First Posted: 4/18/2014
RALEIGH — In a foretaste of a potential General Election matchup, Democratic U.S. Senate Kay Hagan and Republican rival Thom Tillis released dueling ads Thursday about the health care law and a messy personnel matter in the office of Tillis, the state House speaker.
Hagan released her first commercial in her bid to win re-election, a statewide radio spot criticizing Tillis, even though he’s just one of eight candidates in the May 6 GOP primary. Tillis is the primary’s leading fundraiser and has support of Republican legislative leaders in Washington.
Hagan’s ad assails the state House speaker for his comments on the health care overhaul law. It also takes issue with publicly-funded severance packages he allowed for two workers in the speaker’s office who resigned because of inappropriate relationships with lobbyists.
“Our tax dollars, bailing out the indiscretions of Thom Tillis’ staff,” a narrator in the ad says. “Those may be values, but they’re not North Carolina’s.”
The radio ad came a day after the Washington-based Senate Majority PAC began spending nearly $1 million for a TV ad attacking Tillis on the personnel issues.
Tillis, who defended the severance totaling more than $19,000 in 2012, began airing his own commercial Thursday defending himself in the case and blaming the Senate Majority PAC and Senate Majority Leader Harry Reid for trying to affect the primary’s outcome. Tillis would need to receive more than 40 percent of the vote to avoid a July runoff.
“Reid’s trying to fool Republican voters, meddling in our primary to get a weak opponent for Kay Hagan,” the Tillis ad says.
Hagan’s ad and an accompanying release do not mention Tillis’ primary race. Her campaign said her ad was about countering ads already run by political groups supporting Tillis or attacking Hagan in North Carolina. The race is expected to be a bellwether on whether the Senate stays in Democratic hands or goes to the Republicans. Hagan has her own May primary against two little-known candidates.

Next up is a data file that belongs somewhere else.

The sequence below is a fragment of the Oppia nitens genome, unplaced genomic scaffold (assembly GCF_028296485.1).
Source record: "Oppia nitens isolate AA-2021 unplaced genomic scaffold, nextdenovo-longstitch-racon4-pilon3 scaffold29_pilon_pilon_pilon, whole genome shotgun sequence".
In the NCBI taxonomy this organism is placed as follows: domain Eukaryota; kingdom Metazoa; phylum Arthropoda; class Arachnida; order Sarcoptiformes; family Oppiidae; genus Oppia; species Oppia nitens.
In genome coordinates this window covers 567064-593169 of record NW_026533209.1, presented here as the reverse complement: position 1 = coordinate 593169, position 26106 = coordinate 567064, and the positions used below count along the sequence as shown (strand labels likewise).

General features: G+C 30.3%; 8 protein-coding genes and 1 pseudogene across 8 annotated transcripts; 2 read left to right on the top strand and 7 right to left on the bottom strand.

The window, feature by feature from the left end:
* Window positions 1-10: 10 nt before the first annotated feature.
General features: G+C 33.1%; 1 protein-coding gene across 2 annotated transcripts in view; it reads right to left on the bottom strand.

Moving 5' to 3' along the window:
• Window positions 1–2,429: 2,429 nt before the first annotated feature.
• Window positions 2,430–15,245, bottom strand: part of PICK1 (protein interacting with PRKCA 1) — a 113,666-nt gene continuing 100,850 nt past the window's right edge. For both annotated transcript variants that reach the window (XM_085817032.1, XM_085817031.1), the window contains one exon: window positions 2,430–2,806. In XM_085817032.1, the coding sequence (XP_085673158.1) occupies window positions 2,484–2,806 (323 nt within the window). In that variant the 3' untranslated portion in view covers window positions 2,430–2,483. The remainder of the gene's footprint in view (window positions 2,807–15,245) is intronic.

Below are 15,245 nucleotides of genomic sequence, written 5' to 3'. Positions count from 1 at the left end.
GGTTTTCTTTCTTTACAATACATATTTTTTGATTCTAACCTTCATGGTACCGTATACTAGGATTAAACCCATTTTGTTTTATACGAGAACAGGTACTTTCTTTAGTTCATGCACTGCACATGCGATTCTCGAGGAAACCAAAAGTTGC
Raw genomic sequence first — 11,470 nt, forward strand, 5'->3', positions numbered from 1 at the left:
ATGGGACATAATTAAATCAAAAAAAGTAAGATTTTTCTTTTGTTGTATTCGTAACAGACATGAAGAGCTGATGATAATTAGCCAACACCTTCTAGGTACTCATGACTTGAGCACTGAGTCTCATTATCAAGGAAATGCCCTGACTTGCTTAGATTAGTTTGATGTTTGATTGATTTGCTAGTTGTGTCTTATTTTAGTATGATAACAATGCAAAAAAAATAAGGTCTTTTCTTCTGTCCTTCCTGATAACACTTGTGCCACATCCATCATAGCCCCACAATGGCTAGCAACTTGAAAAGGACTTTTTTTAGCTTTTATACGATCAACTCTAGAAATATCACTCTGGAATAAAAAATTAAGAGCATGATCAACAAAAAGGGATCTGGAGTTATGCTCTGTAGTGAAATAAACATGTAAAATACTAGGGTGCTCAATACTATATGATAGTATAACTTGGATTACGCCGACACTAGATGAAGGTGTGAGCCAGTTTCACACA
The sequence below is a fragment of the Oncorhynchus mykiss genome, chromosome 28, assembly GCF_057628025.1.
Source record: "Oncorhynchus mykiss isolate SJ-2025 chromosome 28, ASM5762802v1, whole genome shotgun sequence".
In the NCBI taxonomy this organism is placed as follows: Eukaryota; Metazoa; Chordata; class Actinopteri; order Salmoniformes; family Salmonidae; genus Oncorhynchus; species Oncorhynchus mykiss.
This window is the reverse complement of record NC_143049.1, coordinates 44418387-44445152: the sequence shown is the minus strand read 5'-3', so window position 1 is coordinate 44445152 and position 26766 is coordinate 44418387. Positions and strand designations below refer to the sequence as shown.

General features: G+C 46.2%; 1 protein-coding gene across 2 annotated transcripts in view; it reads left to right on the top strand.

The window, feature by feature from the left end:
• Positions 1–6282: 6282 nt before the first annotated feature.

“After more than $10 million has been spent by outside groups looking to defeat Kay, it’s time that Tillis’ record is set straight,” a campaign release said. Hagan campaign spokeswoman Sadie Weiner said the ad is a “significant statewide radio buy.”
Hagan’s commercial in part seeks to convince viewers that Tillis is using double-talk on the federal health care overhaul. Tillis and his allies have criticized Hagan, who voted for the law.
Tillis has said he wants to repeal the law but thinks there are some good provisions within in it. The Hagan ad uses a radio interview in which he said “it’s a great idea,” although it leaves out his full comment that “it’s a great idea that can’t be paid for.”
In Tillis’ ad, the narrator says Hagan’s assertions about the personnel matter are false and that “Tillis fired the staffers” who later received the severance.
However, at the time of their termination, the two employees — Charles Thomas and Amy Hobbs — said they were resigning. Tillis also said in a 2012 release that he “accepted the resignation” of Thomas.
Tillis campaign spokesman Jordan Shaw defended the firing language in the ad, saying “the action initiated by Speaker Tillis resulted in the termination of their employment.”
Also Thursday, the campaign of Republican Senate hopeful Greg Brannon confirmed he’s now running an ad on the cable Fox News network statewide and on radio. The largely biographical commercial says Brannon would work to repeal the health care law and talks of his endorsements by tea party favorites Sens. Rand Paul and Mike Lee.